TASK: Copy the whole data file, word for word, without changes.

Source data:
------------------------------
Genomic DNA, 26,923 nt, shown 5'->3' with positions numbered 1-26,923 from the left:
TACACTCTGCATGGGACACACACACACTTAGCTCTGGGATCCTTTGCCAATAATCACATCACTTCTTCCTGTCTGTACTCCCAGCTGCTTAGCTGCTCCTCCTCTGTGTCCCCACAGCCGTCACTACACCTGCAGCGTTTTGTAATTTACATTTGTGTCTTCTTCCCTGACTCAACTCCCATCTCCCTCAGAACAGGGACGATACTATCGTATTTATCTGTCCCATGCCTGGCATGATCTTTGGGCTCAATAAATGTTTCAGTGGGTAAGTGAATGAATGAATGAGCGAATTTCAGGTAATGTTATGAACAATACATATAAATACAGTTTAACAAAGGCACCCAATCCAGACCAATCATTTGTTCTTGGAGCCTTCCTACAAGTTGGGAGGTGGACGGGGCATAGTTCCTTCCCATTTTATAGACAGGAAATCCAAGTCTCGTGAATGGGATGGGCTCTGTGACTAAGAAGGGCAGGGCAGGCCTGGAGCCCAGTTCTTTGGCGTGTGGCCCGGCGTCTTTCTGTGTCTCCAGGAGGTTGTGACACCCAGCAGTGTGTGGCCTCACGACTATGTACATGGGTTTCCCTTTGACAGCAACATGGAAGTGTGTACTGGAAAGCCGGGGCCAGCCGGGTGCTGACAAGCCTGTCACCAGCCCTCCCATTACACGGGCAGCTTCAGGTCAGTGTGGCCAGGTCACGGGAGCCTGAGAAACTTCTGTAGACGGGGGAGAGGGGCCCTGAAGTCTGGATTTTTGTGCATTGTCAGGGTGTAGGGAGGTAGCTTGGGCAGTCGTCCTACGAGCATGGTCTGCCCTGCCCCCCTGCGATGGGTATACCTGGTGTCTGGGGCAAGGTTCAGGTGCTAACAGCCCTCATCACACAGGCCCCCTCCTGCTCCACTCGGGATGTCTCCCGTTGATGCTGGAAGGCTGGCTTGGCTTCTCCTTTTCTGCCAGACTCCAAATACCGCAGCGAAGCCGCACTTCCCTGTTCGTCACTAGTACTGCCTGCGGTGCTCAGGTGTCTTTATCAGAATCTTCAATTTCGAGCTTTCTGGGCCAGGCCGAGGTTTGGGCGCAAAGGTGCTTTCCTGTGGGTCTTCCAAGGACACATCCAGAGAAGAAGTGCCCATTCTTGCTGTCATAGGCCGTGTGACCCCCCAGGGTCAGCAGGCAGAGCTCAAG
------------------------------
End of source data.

Genomic DNA, 26,923 nt, shown 5'->3' with positions numbered 1-26,923 from the left:
TACACTCTGCATGGGACACACACACACTTAGCTCTGGGATCCTTTGCCAATAATCACATCACTTCTTCCTGTCTGTACTCCCAGCTGCTTAGCTGCTCCTCCTCTGTGTCCCCACAGCCGTCACTACACCTGCAGCGTTTTGTAATTTACATTTGTGTCTTCTTCCCTGACTCAACTCCCATCTCCCTCAGAACAGGGACGATACTATCGTATTTATCTGTCCCATGCCTGGCATGATCTTTGGGCTCAATAAATGTTTCAGTGGGTAAGTGAATGAATGAATGAGCGAATTTCAGGTAATGTTATGAACAATACATATAAATACAGTTTAACAAAGGCACCCAATCCAGACCAATCATTTGTTCTTGGAGCCTTCCTACAAGTTGGGAGGTGGACGGGGCATAGTTCCTTCCCATTTTATAGACAGGAAATCCAAGTCTCGTGAATGGGATGGGCTCTGTGACTAAGAAGGGCAGGGCAGGCCTGGAGCCCAGTTCTTTGGCGTGTGGCCCGGCGTCTTTCTGTGTCTCCAGGAGGTTGTGACACCCAGCAGTGTGTGGCCTCACGACTATGTACATGGGTTTCCCTTTGACAGCAACATGGAAGTGTGTACTGGAAAGCCGGGGCCAGCCGGGTGCTGACAAGCCTGTCACCAGCCCTCCCATTACACGGGCAGCTTCAGGTCAGTGTGGCCAGGTCACGGGAGCCTGAGAAACTTCTGTAGACGGGGGAGAGGGGCCCTGAAGTCTGGATTTTTGTGCATTGTCAGGGTGTAGGGAGGTAGCTTGGGCAGTCGTCCTACGAGCATGGTCTGCCCTGCCCCCCTGCGATGGGTATACCTGGTGTCTGGGGCAAGGTTCAGGTGCTAACAGCCCTCATCACACAGGCCCCCTCCTGCTCCACTCGGGATGTCTCCCGTTGATGCTGGAAGGCTGGCTTGGCTTCTCCTTTTCTGCCAGACTCCAAATACCGCAGCGAAGCCGCACTTCCCTGTTCGTCACTAGTACTGCCTGCGGTGCTCAGGTGTCTTTATCAGAATCTTCAATTTCGAGCTTTCTGGGCCAGGCCGAGGTTTGGGCGCAAAGGTGCTTTCCTGTGGGTCTTCCAAGGACACATCCAGAGAAGAAGTGCCCATTCTTGCTGTCATAGGCCGTGTGACCCCCCAGGGTCAGCAGGCAGAGCTCAAG